JRA and Mayor Johnson violated the equal protection and due process rights of ATBS. Further, ATBS lost its "property interest" and "liberty interest" to develop a project and perform work it was qualified to and selected to develop after having adhered to a statutorily-mandated public procurement process.

(Id. at 9 (¶22)). Since the Amended Complaint includes a substantive due process claim regarding the Block C project that remains pending, the Court will consider whether the defendants are entitled to summary judgment as to that claim.

To demonstrate a substantive due process claim, a plaintiff must show that he suffered a deprivation of a liberty or property interest that was arbitrary or not rationally related to a legitimate governmental interest. Simi Inv. Co., Inc. v. Harris Cnty., Tex., 236 F.3d 240, 249 (5th Cir. 2000). A property interest "rises to the level of a constitutionally protected interest" if the plaintiff has "a legitimateclaim of entitlement." Nelson v. City of Horn Lake ex rel. Bd. of Aldermen, 968 So. 2d 938, 944 (¶21) (Miss. 2007). As Judge Jordan correctly held in his Order [65], "in Mississippi, where the government authority has discretion in awarding a contract, the law does not recognize a protected property interest in such contract until it is actually awarded." Advanced Tech. Bldg. Solutions, LLC v. City of Jackson, Miss., No. 3:12cv389-DPJ-FKB, 2013 WL 2252104 at *4 (S.D. Miss. May 22, 2013) (quoting Miss. Forum on Children & Families v. Miss. Dep't of Human Servs., 850 F. Supp. 2d 644, 648 (S.D. Miss. 2012)).

The plaintiffs rely on the following testimony2 of their transactional attorney, Herbert J. Irvin, to support their substantive due process claim regarding the Block C development:

In August 2009, ATBS responded to a [Request for Redevelopment Proposal (RFP)] published by the [JRA] requesting proposals to develop a parcel owned by JRA known as Block "C." ATBS was the only entity to submit a bid to develop Block "C." In its response, ATBS proposed to develop the site as a mixed-use community consisting of market-rate housing, retail, and parking. At a board meeting, JRA gave ATBS its approval of the mixed-use concept and declared that JRA had accepted the ATBS mixed-use proposal . . . . After the design work for [Block "C"] was finished, ATBS and M+A Architects made a presentation to a joint meeting of JRA's Projects Committee and its Finance Committee. At its March 2010 meeting, JRA's board authorized the transfer of Block "C" to ATBS as specified in the RFP response. The board then directed its attorneys to meet with me to draft a property acquisition [memorandum of understanding] that would detail the terms of the transfer of the property to ATBS . . . . Atthe request of JRA's then-Executive Director Jason Brookins, ATBS arranged an August 1, 2010 meeting with Mayor Harvey Johnson, Jr., to discuss its development plan for Block "C." At this meeting, Mayor Johnson told Brookins, ATBS and several of the mayor's department heads, that "for the next two years and nine months or as long as I am mayor, this project is not going to happen. When people drive into this city, I don't want them seeing underwear and clothing being on cloth [sic] lines or on balconies of this building!" On August 7, 2010, ATBS received a letter . . . from . . . Brookins that stated . . . JRA was going to reject all proposals of development of this site and publish another RFP for a Class A office building.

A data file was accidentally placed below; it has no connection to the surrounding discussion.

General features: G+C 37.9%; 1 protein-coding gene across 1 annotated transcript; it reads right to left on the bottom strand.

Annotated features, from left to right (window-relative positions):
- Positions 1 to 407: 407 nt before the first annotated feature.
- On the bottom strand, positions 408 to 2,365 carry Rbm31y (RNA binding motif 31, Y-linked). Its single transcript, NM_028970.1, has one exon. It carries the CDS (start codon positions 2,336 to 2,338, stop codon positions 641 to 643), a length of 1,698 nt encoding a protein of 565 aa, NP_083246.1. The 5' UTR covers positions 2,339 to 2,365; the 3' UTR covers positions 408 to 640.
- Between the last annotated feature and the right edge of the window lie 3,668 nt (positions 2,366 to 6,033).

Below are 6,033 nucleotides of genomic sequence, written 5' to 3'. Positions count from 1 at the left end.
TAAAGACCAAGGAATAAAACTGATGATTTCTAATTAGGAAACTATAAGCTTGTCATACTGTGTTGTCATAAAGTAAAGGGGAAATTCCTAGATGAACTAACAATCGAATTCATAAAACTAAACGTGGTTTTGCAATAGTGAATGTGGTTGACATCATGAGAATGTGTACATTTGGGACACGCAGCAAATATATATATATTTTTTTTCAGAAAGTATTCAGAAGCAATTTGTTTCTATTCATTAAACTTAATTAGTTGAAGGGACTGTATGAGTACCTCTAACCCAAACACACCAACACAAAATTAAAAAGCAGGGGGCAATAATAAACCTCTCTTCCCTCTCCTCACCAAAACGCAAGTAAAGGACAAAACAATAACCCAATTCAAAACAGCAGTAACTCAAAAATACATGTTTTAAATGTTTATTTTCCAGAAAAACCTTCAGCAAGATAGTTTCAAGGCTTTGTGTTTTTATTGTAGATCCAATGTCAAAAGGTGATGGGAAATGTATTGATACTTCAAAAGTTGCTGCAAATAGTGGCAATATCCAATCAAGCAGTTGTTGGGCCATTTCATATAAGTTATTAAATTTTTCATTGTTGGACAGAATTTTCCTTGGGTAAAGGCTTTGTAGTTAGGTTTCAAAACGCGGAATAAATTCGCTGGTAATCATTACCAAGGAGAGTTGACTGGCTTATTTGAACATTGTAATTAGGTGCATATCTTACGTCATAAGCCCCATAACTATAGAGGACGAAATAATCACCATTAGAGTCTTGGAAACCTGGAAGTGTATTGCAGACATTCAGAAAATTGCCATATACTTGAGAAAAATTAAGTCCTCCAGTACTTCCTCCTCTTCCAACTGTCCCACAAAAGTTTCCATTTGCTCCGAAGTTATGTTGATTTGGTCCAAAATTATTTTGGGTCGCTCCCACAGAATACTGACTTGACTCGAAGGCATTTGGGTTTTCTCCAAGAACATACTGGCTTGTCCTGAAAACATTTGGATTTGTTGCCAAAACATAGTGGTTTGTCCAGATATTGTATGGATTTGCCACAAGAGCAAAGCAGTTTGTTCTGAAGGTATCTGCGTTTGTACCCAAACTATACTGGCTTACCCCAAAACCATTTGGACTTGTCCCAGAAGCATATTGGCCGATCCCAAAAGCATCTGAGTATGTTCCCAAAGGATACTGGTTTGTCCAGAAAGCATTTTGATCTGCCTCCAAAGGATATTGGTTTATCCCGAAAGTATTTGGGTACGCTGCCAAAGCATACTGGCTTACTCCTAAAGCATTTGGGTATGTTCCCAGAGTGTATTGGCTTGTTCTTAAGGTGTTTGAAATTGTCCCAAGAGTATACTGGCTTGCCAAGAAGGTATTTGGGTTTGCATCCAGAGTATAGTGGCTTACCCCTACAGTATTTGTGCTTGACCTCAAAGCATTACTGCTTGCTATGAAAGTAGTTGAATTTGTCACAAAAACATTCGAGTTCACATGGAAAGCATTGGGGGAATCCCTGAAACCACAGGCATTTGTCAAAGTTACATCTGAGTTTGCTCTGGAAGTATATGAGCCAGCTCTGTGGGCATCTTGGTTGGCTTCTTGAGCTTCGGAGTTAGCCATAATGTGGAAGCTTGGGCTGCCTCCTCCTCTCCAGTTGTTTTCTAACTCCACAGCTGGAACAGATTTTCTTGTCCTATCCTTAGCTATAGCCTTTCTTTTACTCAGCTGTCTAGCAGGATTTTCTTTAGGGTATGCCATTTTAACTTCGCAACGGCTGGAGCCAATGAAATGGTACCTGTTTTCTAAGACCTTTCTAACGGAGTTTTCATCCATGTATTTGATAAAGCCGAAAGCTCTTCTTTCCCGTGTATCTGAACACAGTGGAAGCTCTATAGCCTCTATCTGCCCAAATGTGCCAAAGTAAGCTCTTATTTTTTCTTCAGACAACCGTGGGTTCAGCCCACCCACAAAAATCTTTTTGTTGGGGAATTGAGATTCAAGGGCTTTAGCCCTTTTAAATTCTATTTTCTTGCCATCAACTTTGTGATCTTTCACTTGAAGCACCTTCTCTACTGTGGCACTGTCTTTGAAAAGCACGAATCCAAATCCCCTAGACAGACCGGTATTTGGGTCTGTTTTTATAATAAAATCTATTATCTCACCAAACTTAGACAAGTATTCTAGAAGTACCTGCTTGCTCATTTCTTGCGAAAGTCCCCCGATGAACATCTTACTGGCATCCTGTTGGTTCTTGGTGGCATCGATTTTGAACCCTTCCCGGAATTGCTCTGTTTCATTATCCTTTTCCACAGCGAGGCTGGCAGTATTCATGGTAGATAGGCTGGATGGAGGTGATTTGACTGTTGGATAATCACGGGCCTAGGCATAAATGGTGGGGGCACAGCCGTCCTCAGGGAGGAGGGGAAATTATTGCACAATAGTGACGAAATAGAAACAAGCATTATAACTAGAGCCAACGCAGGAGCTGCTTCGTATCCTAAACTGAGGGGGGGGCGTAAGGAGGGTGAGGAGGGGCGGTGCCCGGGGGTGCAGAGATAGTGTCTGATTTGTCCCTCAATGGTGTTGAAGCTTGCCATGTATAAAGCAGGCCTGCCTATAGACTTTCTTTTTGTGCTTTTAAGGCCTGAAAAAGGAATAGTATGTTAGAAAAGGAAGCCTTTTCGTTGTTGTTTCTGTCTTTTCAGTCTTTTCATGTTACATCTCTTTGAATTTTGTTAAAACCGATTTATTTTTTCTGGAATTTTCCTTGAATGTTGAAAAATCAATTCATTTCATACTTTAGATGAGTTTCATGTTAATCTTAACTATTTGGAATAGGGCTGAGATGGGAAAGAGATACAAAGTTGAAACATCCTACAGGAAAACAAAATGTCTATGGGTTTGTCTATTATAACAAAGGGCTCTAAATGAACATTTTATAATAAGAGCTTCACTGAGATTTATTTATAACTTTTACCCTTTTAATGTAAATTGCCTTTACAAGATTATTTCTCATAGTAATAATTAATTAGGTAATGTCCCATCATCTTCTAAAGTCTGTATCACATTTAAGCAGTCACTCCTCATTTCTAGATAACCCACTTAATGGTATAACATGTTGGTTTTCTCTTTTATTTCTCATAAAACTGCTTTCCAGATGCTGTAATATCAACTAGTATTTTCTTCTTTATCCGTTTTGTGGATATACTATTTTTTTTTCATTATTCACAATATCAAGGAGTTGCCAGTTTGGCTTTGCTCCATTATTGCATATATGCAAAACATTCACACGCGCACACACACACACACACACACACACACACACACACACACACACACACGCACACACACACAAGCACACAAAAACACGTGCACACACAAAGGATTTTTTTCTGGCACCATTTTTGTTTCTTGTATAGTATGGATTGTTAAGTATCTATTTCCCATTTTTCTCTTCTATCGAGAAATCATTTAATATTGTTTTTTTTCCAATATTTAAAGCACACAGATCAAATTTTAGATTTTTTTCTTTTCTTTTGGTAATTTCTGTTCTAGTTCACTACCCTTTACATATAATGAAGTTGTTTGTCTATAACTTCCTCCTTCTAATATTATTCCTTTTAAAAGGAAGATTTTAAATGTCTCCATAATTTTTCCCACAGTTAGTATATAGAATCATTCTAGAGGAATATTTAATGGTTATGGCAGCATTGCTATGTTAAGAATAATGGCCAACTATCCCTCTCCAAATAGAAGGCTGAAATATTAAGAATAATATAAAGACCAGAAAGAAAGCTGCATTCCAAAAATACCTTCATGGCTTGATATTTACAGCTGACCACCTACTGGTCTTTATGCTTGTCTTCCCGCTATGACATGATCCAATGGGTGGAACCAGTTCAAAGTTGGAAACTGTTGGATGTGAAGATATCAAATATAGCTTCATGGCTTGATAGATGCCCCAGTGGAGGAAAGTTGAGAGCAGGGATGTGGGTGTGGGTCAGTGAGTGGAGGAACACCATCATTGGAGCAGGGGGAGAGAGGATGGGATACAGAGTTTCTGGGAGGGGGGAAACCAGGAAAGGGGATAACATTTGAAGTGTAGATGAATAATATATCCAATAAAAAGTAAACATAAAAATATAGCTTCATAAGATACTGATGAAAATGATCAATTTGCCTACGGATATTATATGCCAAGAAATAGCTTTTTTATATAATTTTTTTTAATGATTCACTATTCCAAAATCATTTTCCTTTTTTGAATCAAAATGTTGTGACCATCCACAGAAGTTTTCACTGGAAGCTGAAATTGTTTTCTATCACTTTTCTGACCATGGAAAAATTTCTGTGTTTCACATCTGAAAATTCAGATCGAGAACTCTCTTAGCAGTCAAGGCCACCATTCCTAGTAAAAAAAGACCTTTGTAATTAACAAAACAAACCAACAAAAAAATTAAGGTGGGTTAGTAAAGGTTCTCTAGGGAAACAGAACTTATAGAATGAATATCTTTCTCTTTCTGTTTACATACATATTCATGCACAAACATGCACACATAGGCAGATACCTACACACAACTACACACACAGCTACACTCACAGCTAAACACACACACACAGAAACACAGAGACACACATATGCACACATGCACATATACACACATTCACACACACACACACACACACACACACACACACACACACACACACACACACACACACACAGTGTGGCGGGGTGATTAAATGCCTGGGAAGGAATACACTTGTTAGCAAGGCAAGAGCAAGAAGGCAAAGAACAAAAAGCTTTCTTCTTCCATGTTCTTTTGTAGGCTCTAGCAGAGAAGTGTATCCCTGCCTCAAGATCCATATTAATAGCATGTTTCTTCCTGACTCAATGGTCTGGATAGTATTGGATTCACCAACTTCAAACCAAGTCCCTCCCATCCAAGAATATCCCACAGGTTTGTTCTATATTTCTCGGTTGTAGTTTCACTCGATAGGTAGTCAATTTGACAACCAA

(Pl.'s Resp., Ex. A at ¶¶ 3-13, ECF No. 139-1). While Irvin claims that the JRA initially awarded the Block C contract to ATBS, the plaintiffs have not identified any mention of such an award in the JRA's minutes. The Mississippi Supreme Court has held that public boards can only speak through their minutes. Lange v. City of Batesville, 972 So. 2d 11, 18 (¶¶9-10) (Miss. Ct. App. 2008) (citing Thompson v. Jones Cnty. Cmty. Hosp., 352 So. 2d 795, 796 (Miss. 1977)). As a result, any contract awarded by a public board must be contained, at least in part, in the board's minutes. Id. In the absence of evidence in the minutes that the contract was awarded to ATBS, the plaintiffs had no property or liberty interest in the project, and the substantive due process claim must be dismissed.


The plaintiffs allege that their right to equal protection was violated based on their race and political affiliation. The Equal Protection Clause "commands that no State shall 'deny to any person within its jurisdiction the equal protection of the laws,' which is essentially a direction that all persons similarly situated should be treated alike." City of Cleburne, Tex. v. Cleburne Living Ctr., 473 U.S. 432, 439(1985). "The Equal Protection Clause reaches only state actors, but § 1983 equal protection claims may be brought against...